Who's more "arbitrary and capricious": those who want to use "new math" or those who don't?
How to teach math? Let the judges decide.
That's the question in dueling lawsuits over the "Discovering" textbook series that the Seattle School District wants to use in high school and that the state's overseer of education has come out against. The battle has made math the hottest educational subject for litigation since Darwinism.
Last Thursday, a King County judge ordered Seattle Schools to review its decision on the books. The next day, a Thurston County judge came out in support of the state. At this point, "new math" advocates are 0 for 2.The Discovering series, published by California-based Key Curriculum Press, stresses open-ended problem solving rather than traditional formula drills. In May, the state Office of the Superintendent of Public Instruction (OSPI) said that only one textbook series was aligned with state standards, and it wasn't Discovering.
Seattle went ahead and adopted them anyway, prompting a lawsuit by a group of critics, including UW atmospheric sciences professor Cliff Mass. They won a victory on Thursday when a judge ruled that Seattle's choice of the textbooks was "arbitrary and capricious."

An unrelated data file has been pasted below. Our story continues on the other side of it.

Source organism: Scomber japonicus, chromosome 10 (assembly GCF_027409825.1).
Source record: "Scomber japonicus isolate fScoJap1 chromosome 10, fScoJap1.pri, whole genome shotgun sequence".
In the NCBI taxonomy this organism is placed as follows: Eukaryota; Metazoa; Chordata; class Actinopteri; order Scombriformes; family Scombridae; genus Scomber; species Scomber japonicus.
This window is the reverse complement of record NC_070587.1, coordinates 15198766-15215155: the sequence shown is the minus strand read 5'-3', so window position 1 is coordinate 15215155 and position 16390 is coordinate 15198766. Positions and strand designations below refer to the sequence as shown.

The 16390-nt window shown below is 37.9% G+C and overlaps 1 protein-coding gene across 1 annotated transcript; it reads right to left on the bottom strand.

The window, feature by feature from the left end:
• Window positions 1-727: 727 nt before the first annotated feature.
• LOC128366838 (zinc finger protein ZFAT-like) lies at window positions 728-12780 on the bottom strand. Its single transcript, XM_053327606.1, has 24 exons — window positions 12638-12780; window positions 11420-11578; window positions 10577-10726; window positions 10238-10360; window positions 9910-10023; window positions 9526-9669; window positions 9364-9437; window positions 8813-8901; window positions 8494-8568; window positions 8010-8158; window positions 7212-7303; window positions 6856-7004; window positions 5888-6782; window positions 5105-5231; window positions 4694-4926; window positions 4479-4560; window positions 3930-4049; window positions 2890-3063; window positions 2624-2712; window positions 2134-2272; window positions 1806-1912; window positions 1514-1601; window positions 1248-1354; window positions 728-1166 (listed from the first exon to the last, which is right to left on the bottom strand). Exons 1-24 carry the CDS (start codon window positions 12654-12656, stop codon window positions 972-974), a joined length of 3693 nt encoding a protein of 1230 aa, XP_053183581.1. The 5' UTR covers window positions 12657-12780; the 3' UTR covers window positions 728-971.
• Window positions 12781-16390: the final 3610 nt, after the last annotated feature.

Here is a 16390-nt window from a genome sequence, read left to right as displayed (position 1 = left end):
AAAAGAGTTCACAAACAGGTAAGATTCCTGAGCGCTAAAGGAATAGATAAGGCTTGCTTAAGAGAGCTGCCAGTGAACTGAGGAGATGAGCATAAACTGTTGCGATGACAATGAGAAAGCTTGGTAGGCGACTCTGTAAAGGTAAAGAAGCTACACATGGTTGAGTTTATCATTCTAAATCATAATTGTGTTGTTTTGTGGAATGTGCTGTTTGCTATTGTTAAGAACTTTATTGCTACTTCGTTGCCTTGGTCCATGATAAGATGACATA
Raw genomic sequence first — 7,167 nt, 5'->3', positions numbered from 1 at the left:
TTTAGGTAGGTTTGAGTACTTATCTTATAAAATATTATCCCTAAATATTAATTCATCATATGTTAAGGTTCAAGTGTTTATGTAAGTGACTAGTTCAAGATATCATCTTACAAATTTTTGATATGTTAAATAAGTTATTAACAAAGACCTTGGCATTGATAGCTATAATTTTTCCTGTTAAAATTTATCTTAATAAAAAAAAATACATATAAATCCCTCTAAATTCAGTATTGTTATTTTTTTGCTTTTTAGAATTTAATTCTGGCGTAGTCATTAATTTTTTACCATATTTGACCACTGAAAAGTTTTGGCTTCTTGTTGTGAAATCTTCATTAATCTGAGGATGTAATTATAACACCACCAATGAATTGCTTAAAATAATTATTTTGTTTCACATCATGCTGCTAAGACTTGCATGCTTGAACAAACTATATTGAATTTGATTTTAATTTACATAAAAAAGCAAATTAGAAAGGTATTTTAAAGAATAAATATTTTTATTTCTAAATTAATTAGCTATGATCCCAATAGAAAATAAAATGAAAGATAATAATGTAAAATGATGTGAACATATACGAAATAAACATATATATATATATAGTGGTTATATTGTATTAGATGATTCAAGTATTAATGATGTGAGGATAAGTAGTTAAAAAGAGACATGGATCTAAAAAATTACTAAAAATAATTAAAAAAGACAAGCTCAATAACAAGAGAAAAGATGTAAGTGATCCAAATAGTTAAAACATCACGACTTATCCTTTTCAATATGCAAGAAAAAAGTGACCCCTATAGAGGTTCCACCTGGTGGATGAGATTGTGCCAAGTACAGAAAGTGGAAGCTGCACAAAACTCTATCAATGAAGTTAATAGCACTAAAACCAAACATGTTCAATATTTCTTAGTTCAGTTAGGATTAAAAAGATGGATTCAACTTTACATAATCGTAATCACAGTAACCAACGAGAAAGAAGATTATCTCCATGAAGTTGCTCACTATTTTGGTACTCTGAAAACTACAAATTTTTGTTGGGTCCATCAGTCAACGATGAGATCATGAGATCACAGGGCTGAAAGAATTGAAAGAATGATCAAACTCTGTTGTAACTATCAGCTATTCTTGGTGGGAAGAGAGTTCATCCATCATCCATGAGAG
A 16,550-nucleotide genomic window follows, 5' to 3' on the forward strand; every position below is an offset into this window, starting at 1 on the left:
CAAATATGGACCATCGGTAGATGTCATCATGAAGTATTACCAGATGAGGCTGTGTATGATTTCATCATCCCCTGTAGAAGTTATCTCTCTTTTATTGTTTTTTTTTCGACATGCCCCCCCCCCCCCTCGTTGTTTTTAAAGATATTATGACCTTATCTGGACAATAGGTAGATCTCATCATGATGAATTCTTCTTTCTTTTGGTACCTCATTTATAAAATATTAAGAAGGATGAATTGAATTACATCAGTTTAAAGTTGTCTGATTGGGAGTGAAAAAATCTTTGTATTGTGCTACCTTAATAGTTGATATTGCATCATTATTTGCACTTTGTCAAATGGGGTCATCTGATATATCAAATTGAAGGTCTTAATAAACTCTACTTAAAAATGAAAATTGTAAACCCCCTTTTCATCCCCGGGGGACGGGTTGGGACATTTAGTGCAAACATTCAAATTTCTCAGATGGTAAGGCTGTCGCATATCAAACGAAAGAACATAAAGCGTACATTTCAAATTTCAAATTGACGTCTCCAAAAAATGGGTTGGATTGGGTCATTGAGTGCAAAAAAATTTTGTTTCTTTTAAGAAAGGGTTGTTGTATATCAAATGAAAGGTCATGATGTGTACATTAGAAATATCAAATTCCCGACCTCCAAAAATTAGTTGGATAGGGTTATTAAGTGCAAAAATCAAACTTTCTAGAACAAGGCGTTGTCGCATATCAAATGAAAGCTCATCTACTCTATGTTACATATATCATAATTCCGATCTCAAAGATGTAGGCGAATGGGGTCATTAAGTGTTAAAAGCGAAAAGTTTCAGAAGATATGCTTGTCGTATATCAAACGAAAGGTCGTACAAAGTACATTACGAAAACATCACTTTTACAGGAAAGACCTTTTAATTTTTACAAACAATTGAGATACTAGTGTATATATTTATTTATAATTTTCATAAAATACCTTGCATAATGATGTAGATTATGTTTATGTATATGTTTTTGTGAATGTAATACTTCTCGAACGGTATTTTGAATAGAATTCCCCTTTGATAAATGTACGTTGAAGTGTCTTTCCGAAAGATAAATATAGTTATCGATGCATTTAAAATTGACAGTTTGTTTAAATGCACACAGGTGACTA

The next day, a judge in Thurston County found that OSPI, by contrast, had NOT been "arbitrary and capricious" in recommending against the series. That ruling came in a little-known suit filed by Key Curriculum, which claims OSPI's position amounts to a bias against new math.
Friday's ruling will potentially impact curriculum decisions across the state. Bellevue and Issaquah are both considering whether to use the Discovering series. Seattle will still have to contend with OSPI's recommendation against the series as it conducts its review, and may have to give the agency's finding more weight.
"So this is really a timely decision," says Mass.
Mass hopes that OSPI will now speak out more forcefully against the textbooks. He believes the agency has been "muzzled" because of the lawsuit. Issaquah Schools Superintendent Steve Rasmussen's has said that OSPI "continues to waffle" on the subject. OSPI spokesperson Nathan Olson denies it.
Meanwhile, Key Curriculum's attorneys say the company is considering an appeal.